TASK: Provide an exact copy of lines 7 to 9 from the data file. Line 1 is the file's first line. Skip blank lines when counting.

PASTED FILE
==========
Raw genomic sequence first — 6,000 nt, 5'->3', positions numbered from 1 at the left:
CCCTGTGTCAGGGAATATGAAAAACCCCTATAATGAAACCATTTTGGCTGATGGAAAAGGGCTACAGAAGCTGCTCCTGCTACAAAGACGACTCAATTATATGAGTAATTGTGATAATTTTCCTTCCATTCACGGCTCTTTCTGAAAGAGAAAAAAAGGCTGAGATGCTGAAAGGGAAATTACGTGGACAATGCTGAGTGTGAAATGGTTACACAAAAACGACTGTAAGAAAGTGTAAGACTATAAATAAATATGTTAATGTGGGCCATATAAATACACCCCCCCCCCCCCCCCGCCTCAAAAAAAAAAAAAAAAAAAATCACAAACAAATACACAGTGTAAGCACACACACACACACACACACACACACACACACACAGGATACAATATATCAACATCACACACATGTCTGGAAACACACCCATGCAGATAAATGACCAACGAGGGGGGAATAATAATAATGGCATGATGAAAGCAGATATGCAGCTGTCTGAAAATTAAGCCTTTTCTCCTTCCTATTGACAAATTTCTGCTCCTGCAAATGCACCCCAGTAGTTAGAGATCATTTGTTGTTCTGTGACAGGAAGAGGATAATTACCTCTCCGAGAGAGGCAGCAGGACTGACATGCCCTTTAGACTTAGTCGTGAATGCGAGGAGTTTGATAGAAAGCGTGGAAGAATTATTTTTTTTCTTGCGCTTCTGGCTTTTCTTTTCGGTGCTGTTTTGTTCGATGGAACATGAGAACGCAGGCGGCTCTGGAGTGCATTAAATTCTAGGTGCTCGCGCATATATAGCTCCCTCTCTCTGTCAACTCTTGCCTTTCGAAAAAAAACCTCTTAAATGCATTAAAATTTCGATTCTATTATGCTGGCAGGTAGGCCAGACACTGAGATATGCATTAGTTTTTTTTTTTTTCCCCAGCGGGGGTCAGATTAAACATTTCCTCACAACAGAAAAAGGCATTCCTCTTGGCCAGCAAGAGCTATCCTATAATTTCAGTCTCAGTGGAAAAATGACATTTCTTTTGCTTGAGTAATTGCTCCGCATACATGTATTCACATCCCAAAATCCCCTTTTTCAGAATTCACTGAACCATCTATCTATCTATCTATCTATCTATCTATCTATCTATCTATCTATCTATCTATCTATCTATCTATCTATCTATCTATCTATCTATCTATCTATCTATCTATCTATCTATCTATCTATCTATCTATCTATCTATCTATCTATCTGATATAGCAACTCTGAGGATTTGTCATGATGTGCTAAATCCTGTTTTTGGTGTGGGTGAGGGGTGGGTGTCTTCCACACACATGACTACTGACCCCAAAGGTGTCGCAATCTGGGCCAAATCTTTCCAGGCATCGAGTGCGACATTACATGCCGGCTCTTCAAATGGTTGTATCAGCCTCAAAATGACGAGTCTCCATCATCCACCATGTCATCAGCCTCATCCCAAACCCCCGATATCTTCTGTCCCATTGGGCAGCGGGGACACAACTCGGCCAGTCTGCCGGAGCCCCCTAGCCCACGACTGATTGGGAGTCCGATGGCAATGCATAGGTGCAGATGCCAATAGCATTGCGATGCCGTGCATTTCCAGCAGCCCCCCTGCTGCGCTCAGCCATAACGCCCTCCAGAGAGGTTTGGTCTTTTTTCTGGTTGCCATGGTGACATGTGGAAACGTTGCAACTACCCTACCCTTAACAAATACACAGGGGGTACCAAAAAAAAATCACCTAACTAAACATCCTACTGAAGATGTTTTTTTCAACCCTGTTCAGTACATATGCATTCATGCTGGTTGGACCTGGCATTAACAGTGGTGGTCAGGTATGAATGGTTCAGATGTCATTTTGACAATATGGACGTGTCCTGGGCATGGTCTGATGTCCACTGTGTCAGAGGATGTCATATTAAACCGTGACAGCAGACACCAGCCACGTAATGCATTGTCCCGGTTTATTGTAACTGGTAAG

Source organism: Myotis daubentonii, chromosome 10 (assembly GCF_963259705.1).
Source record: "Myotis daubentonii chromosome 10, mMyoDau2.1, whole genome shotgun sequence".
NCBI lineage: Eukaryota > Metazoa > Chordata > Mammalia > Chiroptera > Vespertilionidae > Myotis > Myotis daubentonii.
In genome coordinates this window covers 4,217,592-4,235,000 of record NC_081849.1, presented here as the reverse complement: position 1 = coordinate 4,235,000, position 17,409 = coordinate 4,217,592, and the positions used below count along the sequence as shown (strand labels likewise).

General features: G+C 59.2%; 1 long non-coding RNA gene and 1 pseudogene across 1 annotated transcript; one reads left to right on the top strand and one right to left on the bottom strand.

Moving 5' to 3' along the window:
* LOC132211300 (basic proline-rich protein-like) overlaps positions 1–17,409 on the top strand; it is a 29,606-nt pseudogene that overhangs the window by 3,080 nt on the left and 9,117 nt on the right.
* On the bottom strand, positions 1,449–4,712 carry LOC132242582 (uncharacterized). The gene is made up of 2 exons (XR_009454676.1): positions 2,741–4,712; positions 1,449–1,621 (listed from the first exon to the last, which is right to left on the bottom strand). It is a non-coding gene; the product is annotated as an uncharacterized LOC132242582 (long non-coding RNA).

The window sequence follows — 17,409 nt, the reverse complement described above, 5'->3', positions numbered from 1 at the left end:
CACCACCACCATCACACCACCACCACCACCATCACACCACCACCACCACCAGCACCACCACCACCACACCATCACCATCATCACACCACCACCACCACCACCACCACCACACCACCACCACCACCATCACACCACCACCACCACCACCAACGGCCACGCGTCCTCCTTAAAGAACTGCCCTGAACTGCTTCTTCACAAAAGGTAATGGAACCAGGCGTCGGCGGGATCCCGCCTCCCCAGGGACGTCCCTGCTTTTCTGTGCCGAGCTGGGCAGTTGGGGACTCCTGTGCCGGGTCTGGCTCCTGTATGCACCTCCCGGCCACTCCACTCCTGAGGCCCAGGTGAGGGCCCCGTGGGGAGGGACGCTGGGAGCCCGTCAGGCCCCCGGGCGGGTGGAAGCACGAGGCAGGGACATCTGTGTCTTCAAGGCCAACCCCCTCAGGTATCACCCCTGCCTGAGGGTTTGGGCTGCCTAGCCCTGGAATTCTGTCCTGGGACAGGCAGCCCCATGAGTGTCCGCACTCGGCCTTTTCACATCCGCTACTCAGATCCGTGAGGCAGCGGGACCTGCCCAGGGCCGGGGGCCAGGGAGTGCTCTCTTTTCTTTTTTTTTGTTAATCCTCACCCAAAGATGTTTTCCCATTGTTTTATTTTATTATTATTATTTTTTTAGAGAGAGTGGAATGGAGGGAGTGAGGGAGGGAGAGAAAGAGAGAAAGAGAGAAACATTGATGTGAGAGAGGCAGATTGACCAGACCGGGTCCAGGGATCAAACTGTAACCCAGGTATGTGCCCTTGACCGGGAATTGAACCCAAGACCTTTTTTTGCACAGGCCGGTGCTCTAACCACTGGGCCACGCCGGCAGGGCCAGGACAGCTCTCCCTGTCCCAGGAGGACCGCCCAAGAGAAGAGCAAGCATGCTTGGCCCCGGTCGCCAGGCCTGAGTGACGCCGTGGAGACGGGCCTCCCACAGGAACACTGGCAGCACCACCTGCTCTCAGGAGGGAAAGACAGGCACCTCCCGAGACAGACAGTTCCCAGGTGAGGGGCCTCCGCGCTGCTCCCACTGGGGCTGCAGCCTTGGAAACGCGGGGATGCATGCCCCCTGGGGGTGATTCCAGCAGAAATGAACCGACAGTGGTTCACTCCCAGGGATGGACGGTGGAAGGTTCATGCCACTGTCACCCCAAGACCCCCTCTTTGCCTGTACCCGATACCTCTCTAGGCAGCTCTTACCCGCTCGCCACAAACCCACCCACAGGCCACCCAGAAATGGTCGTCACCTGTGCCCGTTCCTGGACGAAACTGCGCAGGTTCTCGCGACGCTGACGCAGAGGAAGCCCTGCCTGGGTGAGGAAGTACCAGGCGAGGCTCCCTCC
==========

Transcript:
General features: G+C 59.2%; 1 long non-coding RNA gene and 1 pseudogene across 1 annotated transcript; one reads left to right on the top strand and one right to left on the bottom strand.

Moving 5' to 3' along the window:
* LOC132211300 (basic proline-rich protein-like) overlaps positions 1–17,409 on the top strand; it is a 29,606-nt pseudogene that overhangs the window by 3,080 nt on the left and 9,117 nt on the right.